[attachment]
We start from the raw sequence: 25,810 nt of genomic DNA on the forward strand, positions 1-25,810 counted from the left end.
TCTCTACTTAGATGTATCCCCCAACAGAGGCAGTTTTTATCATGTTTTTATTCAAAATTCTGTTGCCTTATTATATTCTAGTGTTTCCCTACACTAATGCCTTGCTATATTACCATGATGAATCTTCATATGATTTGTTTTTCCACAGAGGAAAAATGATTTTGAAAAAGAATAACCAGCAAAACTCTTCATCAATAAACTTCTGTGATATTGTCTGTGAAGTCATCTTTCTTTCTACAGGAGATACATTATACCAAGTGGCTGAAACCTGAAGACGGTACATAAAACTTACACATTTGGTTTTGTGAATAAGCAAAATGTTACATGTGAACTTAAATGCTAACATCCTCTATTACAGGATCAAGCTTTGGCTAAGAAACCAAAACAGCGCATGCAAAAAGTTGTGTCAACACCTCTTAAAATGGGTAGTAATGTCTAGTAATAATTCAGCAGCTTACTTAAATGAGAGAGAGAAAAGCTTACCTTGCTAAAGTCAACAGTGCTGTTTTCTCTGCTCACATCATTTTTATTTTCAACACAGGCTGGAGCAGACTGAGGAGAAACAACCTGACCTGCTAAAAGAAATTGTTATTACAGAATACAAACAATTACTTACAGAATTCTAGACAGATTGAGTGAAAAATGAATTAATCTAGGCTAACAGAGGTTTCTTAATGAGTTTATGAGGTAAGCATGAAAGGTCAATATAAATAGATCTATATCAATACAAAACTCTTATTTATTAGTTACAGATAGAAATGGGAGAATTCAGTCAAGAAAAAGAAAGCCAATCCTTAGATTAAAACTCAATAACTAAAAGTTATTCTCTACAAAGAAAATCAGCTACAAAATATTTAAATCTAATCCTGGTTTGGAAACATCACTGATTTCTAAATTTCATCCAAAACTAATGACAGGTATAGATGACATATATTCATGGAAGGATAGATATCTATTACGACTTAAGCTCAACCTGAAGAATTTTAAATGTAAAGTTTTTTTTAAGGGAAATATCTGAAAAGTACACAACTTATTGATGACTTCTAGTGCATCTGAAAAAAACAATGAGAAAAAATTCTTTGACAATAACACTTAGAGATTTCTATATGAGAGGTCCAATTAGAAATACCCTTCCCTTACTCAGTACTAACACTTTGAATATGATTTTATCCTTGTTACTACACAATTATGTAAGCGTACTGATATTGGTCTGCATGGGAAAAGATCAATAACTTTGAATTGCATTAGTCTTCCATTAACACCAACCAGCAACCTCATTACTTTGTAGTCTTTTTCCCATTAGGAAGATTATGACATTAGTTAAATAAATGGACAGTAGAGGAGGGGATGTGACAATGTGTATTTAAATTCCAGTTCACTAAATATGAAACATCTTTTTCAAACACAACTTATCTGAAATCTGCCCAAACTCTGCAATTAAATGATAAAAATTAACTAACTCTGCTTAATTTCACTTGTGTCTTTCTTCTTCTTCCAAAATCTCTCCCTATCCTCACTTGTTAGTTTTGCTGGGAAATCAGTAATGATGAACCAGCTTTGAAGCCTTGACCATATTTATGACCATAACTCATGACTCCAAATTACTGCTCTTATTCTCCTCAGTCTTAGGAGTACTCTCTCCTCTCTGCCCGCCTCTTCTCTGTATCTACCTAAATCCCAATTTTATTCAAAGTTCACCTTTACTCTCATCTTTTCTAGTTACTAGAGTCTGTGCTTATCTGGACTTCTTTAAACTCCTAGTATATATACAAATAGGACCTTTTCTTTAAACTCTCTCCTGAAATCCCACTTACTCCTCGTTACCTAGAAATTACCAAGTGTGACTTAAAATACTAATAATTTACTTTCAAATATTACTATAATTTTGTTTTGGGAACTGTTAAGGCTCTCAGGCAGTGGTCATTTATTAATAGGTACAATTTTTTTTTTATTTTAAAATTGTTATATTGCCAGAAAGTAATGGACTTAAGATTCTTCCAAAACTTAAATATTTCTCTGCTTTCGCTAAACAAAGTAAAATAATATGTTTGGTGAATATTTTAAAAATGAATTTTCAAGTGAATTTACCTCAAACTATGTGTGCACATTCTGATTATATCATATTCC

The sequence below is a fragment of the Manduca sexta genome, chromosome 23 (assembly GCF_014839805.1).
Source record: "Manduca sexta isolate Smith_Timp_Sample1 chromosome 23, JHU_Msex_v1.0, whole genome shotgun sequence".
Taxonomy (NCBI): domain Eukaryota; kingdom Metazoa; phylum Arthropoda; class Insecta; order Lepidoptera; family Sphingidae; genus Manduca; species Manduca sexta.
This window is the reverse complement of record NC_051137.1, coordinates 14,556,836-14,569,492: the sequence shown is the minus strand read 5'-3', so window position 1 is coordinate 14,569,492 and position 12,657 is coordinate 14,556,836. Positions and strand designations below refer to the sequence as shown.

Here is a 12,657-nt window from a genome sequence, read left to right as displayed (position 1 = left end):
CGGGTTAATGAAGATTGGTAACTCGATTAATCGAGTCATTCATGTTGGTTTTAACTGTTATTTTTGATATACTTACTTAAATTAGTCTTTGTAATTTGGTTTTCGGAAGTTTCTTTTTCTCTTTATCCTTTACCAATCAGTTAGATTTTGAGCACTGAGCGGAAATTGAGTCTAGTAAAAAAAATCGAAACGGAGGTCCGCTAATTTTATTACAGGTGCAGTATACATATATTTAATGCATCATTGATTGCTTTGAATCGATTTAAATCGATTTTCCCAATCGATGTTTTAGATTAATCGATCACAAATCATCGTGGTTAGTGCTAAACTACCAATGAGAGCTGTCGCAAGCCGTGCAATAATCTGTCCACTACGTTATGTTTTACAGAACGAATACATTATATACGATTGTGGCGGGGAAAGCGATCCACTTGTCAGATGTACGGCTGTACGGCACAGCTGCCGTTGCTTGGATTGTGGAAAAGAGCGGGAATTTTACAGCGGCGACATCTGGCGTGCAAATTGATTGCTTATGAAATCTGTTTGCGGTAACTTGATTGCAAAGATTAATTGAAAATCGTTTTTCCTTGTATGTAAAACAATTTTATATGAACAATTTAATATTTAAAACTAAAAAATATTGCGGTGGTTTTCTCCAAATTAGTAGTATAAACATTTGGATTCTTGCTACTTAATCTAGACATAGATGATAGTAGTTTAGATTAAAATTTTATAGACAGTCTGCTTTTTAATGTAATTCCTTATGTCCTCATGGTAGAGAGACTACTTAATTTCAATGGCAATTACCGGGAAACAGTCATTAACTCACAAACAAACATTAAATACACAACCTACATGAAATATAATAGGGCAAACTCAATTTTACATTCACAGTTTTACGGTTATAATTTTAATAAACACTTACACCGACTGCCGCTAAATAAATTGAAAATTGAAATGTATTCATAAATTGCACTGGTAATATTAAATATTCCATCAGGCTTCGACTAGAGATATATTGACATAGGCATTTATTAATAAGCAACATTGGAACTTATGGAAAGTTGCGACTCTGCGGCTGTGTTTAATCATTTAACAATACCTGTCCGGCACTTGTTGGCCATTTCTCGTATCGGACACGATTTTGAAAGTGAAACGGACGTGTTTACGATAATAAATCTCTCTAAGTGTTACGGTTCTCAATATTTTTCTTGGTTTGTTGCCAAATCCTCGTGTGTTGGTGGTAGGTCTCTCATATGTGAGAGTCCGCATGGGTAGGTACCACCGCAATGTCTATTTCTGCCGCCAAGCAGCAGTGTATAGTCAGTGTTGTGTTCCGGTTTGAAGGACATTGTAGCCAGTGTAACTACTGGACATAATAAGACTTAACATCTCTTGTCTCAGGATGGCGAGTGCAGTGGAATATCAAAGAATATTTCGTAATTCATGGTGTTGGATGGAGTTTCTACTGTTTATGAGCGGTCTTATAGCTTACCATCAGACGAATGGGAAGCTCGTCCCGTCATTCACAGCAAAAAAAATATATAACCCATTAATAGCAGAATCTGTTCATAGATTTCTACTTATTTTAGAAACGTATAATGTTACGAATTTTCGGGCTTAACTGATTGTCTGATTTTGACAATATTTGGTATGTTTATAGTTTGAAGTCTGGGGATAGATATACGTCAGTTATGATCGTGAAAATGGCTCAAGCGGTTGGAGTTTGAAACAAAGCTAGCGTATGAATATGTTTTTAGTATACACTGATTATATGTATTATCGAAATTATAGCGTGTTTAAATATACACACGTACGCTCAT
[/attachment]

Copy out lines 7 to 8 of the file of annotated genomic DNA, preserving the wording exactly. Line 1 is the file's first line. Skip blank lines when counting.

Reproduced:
Here is a 12,657-nt window from a genome sequence, read left to right as displayed (position 1 = left end):
CGGGTTAATGAAGATTGGTAACTCGATTAATCGAGTCATTCATGTTGGTTTTAACTGTTATTTTTGATATACTTACTTAAATTAGTCTTTGTAATTTGGTTTTCGGAAGTTTCTTTTTCTCTTTATCCTTTACCAATCAGTTAGATTTTGAGCACTGAGCGGAAATTGAGTCTAGTAAAAAAAATCGAAACGGAGGTCCGCTAATTTTATTACAGGTGCAGTATACATATATTTAATGCATCATTGATTGCTTTGAATCGATTTAAATCGATTTTCCCAATCGATGTTTTAGATTAATCGATCACAAATCATCGTGGTTAGTGCTAAACTACCAATGAGAGCTGTCGCAAGCCGTGCAATAATCTGTCCACTACGTTATGTTTTACAGAACGAATACATTATATACGATTGTGGCGGGGAAAGCGATCCACTTGTCAGATGTACGGCTGTACGGCACAGCTGCCGTTGCTTGGATTGTGGAAAAGAGCGGGAATTTTACAGCGGCGACATCTGGCGTGCAAATTGATTGCTTATGAAATCTGTTTGCGGTAACTTGATTGCAAAGATTAATTGAAAATCGTTTTTCCTTGTATGTAAAACAATTTTATATGAACAATTTAATATTTAAAACTAAAAAATATTGCGGTGGTTTTCTCCAAATTAGTAGTATAAACATTTGGATTCTTGCTACTTAATCTAGACATAGATGATAGTAGTTTAGATTAAAATTTTATAGACAGTCTGCTTTTTAATGTAATTCCTTATGTCCTCATGGTAGAGAGACTACTTAATTTCAATGGCAATTACCGGGAAACAGTCATTAACTCACAAACAAACATTAAATACACAACCTACATGAAATATAATAGGGCAAACTCAATTTTACATTCACAGTTTTACGGTTATAATTTTAATAAACACTTACACCGACTGCCGCTAAATAAATTGAAAATTGAAATGTATTCATAAATTGCACTGGTAATATTAAATATTCCATCAGGCTTCGACTAGAGATATATTGACATAGGCATTTATTAATAAGCAACATTGGAACTTATGGAAAGTTGCGACTCTGCGGCTGTGTTTAATCATTTAACAATACCTGTCCGGCACTTGTTGGCCATTTCTCGTATCGGACACGATTTTGAAAGTGAAACGGACGTGTTTACGATAATAAATCTCTCTAAGTGTTACGGTTCTCAATATTTTTCTTGGTTTGTTGCCAAATCCTCGTGTGTTGGTGGTAGGTCTCTCATATGTGAGAGTCCGCATGGGTAGGTACCACCGCAATGTCTATTTCTGCCGCCAAGCAGCAGTGTATAGTCAGTGTTGTGTTCCGGTTTGAAGGACATTGTAGCCAGTGTAACTACTGGACATAATAAGACTTAACATCTCTTGTCTCAGGATGGCGAGTGCAGTGGAATATCAAAGAATATTTCGTAATTCATGGTGTTGGATGGAGTTTCTACTGTTTATGAGCGGTCTTATAGCTTACCATCAGACGAATGGGAAGCTCGTCCCGTCATTCACAGCAAAAAAAATATATAACCCATTAATAGCAGAATCTGTTCATAGATTTCTACTTATTTTAGAAACGTATAATGTTACGAATTTTCGGGCTTAACTGATTGTCTGATTTTGACAATATTTGGTATGTTTATAGTTTGAAGTCTGGGGATAGATATACGTCAGTTATGATCGTGAAAATGGCTCAAGCGGTTGGAGTTTGAAACAAAGCTAGCGTATGAATATGTTTTTAGTATACACTGATTATATGTATTATCGAAATTATAGCGTGTTTAAATATACACACGTACGCTCAT